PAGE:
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Your Inner Critic is Making Your Divorce Harder (Here’s what to do about it)

How nice are you . . . to yourself?

During divorce recovery, your inner critic can have a field day judging you and making you feel guilty or inadequate or worthless. This barrage of negative thoughts is having an impact on your optimism and belief in your ability to bounce back from divorce. The problem with negative self-talk is we don’t even realize we’re doing it or that we can do something about it.

The good news is that your inner voice is NOT you. You’re actually the observer of your inner voice and have the power to redirect it to be nicer to yourself. And, the more kind you are to yourself on the inside, the better your life is on the outside. Studies show that positive self-talk leads to more confidence, increased motivation, and a better outlook on life.

Fortunately, by practicing a few simple techniques, you can re-wire yourself for a more positive and friendly inner world.

Step 1: Notice and Label


We judge ourselves so harshly for even the most minor things. The first step in taming your inner critic is simply to notice the content of the thoughts running through your head as you move through your day.

When you notice you’re having a worrying thought or a judgment about yourself, label it. “That’s a worry,” “That’s me being hard on myself,” or “Wow, I’m really good at worst-case scenarios.” Just spend a few days noticing and labeling.

Step 2: Decide to Be Kind


The next step is to decide that you will relate to yourself in a kinder and more supportive way. It’s not possible to eliminate negative thoughts, and that’s not the aim. The secret is getting in the habit of noticing how you talk to yourself and deciding to shift from constant critic and worrier to loving, positive and supportive fan.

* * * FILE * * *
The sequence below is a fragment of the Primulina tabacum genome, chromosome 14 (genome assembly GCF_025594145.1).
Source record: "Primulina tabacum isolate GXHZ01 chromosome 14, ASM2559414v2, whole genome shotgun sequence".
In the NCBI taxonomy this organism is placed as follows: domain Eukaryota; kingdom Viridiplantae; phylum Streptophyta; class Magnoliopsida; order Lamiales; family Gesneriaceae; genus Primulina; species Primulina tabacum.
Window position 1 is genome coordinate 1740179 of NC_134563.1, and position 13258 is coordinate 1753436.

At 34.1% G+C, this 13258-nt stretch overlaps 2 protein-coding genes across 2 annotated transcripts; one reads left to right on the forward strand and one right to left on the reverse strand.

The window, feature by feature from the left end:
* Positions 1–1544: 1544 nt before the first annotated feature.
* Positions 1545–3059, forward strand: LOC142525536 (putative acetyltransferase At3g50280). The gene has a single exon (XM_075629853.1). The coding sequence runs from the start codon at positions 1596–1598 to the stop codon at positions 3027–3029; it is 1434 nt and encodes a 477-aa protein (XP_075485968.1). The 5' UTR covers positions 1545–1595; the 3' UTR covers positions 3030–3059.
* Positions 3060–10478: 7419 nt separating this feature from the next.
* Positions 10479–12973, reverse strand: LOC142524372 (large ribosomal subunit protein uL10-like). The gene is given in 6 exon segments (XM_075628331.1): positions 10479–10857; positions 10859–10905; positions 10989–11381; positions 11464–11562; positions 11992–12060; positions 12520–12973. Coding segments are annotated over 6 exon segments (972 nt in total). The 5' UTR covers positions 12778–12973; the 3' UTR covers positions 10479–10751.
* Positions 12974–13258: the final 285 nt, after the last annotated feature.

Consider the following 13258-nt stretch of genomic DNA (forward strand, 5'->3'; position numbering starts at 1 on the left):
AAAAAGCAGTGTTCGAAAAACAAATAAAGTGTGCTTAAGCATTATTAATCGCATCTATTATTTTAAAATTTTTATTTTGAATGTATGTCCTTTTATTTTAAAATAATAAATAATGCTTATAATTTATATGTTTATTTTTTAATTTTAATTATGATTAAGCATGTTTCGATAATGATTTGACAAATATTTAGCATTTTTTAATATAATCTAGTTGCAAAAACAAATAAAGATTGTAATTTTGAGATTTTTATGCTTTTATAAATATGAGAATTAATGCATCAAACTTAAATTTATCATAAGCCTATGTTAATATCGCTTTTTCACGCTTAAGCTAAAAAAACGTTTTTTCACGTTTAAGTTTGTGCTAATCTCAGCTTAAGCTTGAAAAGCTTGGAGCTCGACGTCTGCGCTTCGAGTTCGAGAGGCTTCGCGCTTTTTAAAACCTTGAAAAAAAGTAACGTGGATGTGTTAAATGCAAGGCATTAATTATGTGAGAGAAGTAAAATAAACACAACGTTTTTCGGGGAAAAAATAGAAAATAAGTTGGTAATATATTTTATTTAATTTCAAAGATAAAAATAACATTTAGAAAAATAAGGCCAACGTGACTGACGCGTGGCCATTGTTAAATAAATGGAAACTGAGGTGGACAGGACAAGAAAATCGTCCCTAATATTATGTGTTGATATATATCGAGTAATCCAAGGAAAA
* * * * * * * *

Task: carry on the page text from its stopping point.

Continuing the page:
Step 3: Talk Back!

It doesn’t take long to get good at noticing your inner critic’s voice. I’m not suggesting that this aspect of you is bad or needs to be wiped out. It’s probably trying to protect you in some way. Instead of resisting it, you can create a friendly relationship with it. Giving your inner critic a name and talking back can help you redirect the voice formerly known as “me.”

When she was a girl, one of my clients had a calico cat with an attitude named Jazz. She started to think of her inner critic as Jazz and would talk back when negative thoughts were swirling.

She’d say, “Thanks for listing all of the ways I could screw up, Jazz, but let’s think of three ways I can get it right,” and “Let’s ask different questions, Jazz. What would it look like if everything works out for the best?” And “You’re noisy today, Jazz. Let’s make some tea and count our blessings.”


The simple act of acknowledging your inner critic and understanding that you can talk to, befriend and redirect it can have a profound impact on your self-esteem, wellbeing and ability to move on from divorce. Becoming a fan of yourself and being loving with yourself is self-care of the highest order. Like anything worth doing, it takes practice. At first, it might feel weird and unnatural. But if you keep at it, redirecting to a more positive way of treating yourself will become a habit.

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